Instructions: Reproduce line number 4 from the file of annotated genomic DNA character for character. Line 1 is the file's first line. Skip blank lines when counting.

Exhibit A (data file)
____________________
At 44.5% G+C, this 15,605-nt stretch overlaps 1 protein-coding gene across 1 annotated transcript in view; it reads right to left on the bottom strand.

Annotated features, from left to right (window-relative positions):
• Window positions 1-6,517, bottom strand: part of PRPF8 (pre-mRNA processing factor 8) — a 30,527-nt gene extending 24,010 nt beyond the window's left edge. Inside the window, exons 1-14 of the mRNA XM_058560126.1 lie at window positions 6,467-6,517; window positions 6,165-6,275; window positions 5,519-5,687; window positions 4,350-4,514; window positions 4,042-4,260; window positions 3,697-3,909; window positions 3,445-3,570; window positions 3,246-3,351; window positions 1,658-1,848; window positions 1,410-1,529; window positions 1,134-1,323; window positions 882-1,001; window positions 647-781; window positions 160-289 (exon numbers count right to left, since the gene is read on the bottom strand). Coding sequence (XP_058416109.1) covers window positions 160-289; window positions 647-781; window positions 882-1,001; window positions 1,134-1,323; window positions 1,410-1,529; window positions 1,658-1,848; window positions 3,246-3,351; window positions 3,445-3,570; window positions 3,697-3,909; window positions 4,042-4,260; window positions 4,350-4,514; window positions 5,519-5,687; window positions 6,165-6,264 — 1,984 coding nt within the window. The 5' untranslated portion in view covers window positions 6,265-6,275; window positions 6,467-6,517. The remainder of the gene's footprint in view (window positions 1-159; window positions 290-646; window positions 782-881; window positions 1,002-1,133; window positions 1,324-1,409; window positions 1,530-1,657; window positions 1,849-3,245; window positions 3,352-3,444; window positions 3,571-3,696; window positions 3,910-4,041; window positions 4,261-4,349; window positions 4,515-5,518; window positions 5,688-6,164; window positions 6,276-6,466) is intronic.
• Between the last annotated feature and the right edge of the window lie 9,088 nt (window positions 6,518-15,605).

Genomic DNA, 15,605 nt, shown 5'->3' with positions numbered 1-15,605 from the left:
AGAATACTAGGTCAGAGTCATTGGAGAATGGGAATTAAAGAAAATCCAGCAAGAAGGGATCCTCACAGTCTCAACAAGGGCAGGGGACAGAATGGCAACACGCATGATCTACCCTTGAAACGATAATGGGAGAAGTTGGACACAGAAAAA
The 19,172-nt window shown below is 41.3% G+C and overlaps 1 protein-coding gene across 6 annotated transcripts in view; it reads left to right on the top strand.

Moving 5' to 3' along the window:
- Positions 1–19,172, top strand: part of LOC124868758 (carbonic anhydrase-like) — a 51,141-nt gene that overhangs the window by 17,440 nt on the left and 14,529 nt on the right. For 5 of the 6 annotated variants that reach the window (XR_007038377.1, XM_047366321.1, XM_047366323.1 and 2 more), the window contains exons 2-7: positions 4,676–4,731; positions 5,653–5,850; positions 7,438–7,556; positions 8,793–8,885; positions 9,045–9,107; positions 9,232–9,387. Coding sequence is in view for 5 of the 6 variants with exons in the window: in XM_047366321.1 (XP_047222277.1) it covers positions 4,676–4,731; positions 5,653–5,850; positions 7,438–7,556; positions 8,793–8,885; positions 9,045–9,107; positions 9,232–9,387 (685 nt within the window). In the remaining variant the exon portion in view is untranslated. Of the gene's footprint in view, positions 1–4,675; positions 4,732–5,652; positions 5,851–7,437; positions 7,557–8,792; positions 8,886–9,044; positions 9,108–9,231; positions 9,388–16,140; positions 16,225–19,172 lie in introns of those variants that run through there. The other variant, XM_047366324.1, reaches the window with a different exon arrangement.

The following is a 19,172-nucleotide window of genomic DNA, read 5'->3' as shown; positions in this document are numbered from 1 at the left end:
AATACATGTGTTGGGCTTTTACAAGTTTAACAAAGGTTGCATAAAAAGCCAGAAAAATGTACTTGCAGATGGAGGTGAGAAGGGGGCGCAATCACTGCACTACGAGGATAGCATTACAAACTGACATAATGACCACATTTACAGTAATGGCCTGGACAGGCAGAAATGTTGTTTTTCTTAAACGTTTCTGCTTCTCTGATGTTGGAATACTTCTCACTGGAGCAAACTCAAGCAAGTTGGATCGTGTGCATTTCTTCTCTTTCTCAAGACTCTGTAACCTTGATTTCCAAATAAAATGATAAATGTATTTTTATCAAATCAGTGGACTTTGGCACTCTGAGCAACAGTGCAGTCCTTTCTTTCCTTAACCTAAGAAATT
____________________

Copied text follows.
• Between the last annotated feature and the right edge of the window lie 9,088 nt (window positions 6,518-15,605).